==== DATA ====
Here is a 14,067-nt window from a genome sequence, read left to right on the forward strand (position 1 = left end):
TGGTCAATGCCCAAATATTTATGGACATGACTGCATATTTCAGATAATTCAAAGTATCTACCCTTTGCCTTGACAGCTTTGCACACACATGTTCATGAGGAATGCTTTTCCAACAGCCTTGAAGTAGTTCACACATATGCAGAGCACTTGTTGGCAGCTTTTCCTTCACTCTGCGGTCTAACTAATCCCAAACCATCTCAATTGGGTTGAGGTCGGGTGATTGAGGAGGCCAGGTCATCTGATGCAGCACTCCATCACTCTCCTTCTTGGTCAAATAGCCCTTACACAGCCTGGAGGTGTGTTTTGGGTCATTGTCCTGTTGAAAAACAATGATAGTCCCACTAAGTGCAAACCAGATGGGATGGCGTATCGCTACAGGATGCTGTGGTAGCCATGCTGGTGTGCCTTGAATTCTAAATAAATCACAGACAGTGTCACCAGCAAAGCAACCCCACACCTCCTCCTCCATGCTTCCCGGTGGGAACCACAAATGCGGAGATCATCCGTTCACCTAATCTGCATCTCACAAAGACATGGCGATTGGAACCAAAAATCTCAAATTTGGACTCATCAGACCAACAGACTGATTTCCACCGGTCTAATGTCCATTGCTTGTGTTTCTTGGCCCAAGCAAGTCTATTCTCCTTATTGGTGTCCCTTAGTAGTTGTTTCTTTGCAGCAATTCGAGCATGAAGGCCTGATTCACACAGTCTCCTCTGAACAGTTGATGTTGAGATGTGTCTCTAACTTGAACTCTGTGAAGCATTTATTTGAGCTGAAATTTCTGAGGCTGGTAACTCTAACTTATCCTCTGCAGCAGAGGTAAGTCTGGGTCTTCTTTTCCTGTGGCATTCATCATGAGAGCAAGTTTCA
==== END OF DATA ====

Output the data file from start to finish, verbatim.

Here is a 14,067-nt window from a genome sequence, read left to right on the forward strand (position 1 = left end):
TGGTCAATGCCCAAATATTTATGGACATGACTGCATATTTCAGATAATTCAAAGTATCTACCCTTTGCCTTGACAGCTTTGCACACACATGTTCATGAGGAATGCTTTTCCAACAGCCTTGAAGTAGTTCACACATATGCAGAGCACTTGTTGGCAGCTTTTCCTTCACTCTGCGGTCTAACTAATCCCAAACCATCTCAATTGGGTTGAGGTCGGGTGATTGAGGAGGCCAGGTCATCTGATGCAGCACTCCATCACTCTCCTTCTTGGTCAAATAGCCCTTACACAGCCTGGAGGTGTGTTTTGGGTCATTGTCCTGTTGAAAAACAATGATAGTCCCACTAAGTGCAAACCAGATGGGATGGCGTATCGCTACAGGATGCTGTGGTAGCCATGCTGGTGTGCCTTGAATTCTAAATAAATCACAGACAGTGTCACCAGCAAAGCAACCCCACACCTCCTCCTCCATGCTTCCCGGTGGGAACCACAAATGCGGAGATCATCCGTTCACCTAATCTGCATCTCACAAAGACATGGCGATTGGAACCAAAAATCTCAAATTTGGACTCATCAGACCAACAGACTGATTTCCACCGGTCTAATGTCCATTGCTTGTGTTTCTTGGCCCAAGCAAGTCTATTCTCCTTATTGGTGTCCCTTAGTAGTTGTTTCTTTGCAGCAATTCGAGCATGAAGGCCTGATTCACACAGTCTCCTCTGAACAGTTGATGTTGAGATGTGTCTCTAACTTGAACTCTGTGAAGCATTTATTTGAGCTGAAATTTCTGAGGCTGGTAACTCTAACTTATCCTCTGCAGCAGAGGTAAGTCTGGGTCTTCTTTTCCTGTGGCATTCATCATGAGAGCAAGTTTCA